Police shootings are popular subjects right now. Last week, the Supreme Court agreed to hear a case involving an incident at a group home for mentally ill individuals in San Francisco. Officers shot, but did not kill, Teresa Sheehan, a woman whom they knew to suffer from mental illness, as she attempted to attack them with a knife. Of course, the story is more complicated than that. Sheehan's attorneys describe the knife as "a bread knife." And the officers entered Sheehan's room after she told them not to.
Anyway, the case gives rise to two issues:
(1) Whether Title II of the Americans with Disabilities Act requires law enforcement officers to provide accommodations to an armed, violent, and mentally ill suspect in the course of bringing the suspect into custody; and
(2) whether it was clearly established that even where an exception to the warrant requirement applied, an entry into a residence could be unreasonable under the Fourth Amendment by reason of the anticipated resistance of an armed and violent suspect within.
Justice Breyer is recused (his brother, a federal district court judge in California, heard the case below).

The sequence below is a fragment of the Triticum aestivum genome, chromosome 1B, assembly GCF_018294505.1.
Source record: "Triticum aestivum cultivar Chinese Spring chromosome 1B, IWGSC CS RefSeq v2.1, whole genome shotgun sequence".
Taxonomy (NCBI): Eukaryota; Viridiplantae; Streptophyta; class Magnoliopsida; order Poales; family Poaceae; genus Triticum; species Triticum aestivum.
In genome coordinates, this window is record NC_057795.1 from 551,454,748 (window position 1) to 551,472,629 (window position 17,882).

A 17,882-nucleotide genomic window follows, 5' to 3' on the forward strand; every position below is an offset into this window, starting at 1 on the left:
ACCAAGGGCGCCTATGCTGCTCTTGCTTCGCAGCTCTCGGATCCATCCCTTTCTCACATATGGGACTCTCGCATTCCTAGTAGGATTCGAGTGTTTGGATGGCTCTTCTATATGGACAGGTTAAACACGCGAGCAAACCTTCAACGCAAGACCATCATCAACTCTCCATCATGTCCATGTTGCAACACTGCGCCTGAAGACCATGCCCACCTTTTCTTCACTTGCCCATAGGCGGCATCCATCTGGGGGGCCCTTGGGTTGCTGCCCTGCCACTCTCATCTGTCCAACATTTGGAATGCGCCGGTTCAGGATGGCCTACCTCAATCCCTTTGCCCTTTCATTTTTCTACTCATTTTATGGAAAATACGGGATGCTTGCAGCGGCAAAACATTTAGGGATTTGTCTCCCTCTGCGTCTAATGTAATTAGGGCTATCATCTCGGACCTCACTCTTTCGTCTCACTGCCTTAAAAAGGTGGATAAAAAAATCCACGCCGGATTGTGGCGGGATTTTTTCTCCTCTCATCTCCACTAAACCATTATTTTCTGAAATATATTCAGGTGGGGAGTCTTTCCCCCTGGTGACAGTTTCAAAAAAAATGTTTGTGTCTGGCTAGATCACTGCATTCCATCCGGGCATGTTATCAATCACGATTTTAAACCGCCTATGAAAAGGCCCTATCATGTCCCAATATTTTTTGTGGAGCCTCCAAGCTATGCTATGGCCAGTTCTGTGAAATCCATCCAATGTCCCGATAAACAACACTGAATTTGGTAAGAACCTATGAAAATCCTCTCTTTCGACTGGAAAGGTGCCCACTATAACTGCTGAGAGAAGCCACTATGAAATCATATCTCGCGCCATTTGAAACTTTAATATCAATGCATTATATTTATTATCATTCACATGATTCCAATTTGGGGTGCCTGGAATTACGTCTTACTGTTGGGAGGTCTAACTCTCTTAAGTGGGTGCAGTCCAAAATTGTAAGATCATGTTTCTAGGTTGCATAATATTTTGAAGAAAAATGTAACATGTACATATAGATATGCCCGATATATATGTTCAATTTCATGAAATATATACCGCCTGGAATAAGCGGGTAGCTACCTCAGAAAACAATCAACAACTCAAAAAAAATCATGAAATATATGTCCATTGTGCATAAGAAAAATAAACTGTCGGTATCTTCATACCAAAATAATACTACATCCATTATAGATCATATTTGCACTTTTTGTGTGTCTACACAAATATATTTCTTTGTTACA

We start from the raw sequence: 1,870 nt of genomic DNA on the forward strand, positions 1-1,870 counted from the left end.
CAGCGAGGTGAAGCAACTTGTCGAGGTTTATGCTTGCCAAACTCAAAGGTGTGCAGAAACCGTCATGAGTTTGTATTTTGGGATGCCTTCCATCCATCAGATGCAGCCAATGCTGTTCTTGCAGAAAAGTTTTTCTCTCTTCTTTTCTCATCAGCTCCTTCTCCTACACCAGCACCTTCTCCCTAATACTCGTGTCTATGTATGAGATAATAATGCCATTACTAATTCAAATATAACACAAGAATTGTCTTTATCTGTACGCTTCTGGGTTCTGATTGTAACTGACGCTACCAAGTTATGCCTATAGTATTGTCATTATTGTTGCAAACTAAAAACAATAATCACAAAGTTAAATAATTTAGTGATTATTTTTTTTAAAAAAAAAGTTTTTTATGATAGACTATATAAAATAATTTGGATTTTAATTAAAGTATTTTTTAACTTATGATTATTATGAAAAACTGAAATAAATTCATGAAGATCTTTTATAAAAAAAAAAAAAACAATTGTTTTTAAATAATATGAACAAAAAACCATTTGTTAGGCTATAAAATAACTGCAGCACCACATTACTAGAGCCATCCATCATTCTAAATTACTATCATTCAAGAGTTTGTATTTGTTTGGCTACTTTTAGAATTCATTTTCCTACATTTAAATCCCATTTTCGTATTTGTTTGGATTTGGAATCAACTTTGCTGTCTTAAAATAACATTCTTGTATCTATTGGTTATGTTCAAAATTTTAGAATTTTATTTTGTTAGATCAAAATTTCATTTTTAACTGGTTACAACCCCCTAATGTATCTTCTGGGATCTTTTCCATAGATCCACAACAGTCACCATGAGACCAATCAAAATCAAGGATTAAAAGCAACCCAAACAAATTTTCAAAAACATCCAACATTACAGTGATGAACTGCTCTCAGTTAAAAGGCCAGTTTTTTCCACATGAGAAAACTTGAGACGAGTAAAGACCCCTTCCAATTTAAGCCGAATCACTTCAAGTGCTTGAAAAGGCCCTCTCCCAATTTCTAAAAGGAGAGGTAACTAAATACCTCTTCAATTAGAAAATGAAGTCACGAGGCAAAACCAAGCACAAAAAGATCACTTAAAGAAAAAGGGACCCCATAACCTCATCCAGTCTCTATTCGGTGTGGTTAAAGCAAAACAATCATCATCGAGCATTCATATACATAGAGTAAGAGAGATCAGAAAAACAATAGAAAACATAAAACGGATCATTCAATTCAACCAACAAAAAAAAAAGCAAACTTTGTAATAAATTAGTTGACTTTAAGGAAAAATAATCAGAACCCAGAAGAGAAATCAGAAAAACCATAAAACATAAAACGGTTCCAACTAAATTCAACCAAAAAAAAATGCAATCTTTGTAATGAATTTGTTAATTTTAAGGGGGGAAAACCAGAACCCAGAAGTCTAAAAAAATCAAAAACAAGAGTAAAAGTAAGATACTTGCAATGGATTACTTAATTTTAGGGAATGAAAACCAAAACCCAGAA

The lower courts are split on whether the ADA applies to arrests. The Tenth Circuit has said it can. In Sheehan's case, the Ninth Circuit agreed, noting two plausible claims: (1) wrongful arrest, where police wrongly arrest someone with a disability because they misperceive the effects of that disability as criminal activity; and (2) reasonable accommodation, where, although police properly investigate and arrest a person with a disability for a crime unrelated to that disability, they fail to reasonably accommodate the person's disability in the course of investigation or arrest, causing the person to suffer greater injury or indignity in that process than other arrestees.
The case deals with the second claim, and it does so in the context of a civil rights action (pursuant to 42 USC 1983) at the summary judgment stage. But the decision the Court ultimately writes will be the first from the Court on the relationship between the ADA and the Fourth Amendment. We should learn whether an individual's disability can alter the Fourth Amendment's reasonableness analysis and (possibly) glean clues as to the plausibility of suppressing evidence obtained in violation of the ADA (and the Fourth Amendment). It is certainly a case worth watching if you are presented with a mentally ill client whose arrest related to the illness.
We will keep track of this case as it makes its way to final decision.